The long-term relationship between the Champaign-Urbana and Springfield music scenes will become even stronger in 2014.
Error Records owner Nathan Landolt will be teaming up with the owners of The Black Sheep Cafe in Springfield to open his second record store in a year.
The store, Dumb Records, is set to open sometime in the early part of 2014 and will be located at 1107 S. Grand Ave. in Springfield.
The idea came about when Brian Galecki, who helps run The Black Sheep Cafe with owner Kevin Bradford and Cory VanMeter, approached Landolt about opening the store after a former art space closed next door to The Black Sheep Cafe.
“The opportunity came up sort of unexpectedly, and we just took the opportunity and ran with it,” Galecki said. “I’ve always felt that Black Sheep needed some type of distro for local bands’ releases and bands that have come through and played our space. Now we aren’t just doing that; we’re opening an entire record store.”
While Landolt will still spend most of his time managing Error Records in Champaign, the owners from The Black Sheep Cafe will operate Dumb Records.
“Error Records will be a jumping-off point for Dumb Records,” Landolt said. “The goal is to use a lot of what I’ve done here to help mold the new store into its own vital part of the Springfield music community.”
Dumb Records will be its own separate entity, meaning its only affiliation with Error Records and The Black Sheep Cafe will be its shared owners. But although Dumb Records won’t be tied to its parent businesses, its customers will still stem from the same local music community.
“The record store will just be another musical hub for anyone that’s interested in music outside of the norm,” Landolt said.
Galecki said Dumb Records will focus on carrying a lot of local music, including releases from Champaign-Urbana labels Crippled Sound Records, Rat King Records, Error Records (the label) and Skeletal Lightning.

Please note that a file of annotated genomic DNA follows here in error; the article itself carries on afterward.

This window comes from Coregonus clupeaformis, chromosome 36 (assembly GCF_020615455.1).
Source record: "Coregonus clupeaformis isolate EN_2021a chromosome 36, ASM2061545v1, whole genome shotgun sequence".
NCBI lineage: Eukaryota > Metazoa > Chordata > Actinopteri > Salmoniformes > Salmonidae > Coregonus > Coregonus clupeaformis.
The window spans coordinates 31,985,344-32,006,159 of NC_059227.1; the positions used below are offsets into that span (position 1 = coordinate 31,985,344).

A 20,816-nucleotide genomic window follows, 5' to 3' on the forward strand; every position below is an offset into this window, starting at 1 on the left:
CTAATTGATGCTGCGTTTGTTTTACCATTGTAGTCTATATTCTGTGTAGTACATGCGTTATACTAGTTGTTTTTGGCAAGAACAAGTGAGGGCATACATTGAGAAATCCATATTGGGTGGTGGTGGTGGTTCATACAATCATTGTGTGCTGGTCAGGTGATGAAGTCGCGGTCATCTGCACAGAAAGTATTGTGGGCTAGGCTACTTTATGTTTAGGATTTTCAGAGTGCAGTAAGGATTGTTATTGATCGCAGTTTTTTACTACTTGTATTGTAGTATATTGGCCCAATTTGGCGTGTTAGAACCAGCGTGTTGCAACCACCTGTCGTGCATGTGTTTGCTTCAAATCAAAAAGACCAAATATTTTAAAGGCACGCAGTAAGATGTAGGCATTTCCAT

Dumb Records will also look to carry local DIY music from neighboring scenes like St. Louis, Peoria and Bloomington-Normal, building on a strong connection amongst the Midwest music scenes, which was celebrated during The Black Sheep Cafe’s two-day music festival Dumb Fest in June.
“I think it’s a lot better for us to be connected to what is going on elsewhere than to be in our own bubble cut off from the rest of the world,” Galecki said. “We have a lot of young kids going to shows in Springfield right now, and I think a lot of Champaign and touring bands have introduced these kids to a lot of new music and ideas that they wouldn’t have gotten by seeing other Springfield high school bands play.”
Landolt understands the importance of having a strong bond between music scenes and said The Black Sheep Cafe was an inspiration in him opening up his all-ages music venue and record store, Error Records.
“I personally have always looked up to what the Black Sheep has done over the past eight years with their scene,” Landolt said. “As fads come and go, every scene needs a vital center point, and that’s Black Sheep. No matter how tough it’s been over the years, they’ve continued to stick it out because they know without that space, kids wouldn’t have somewhere to call a home away from home.”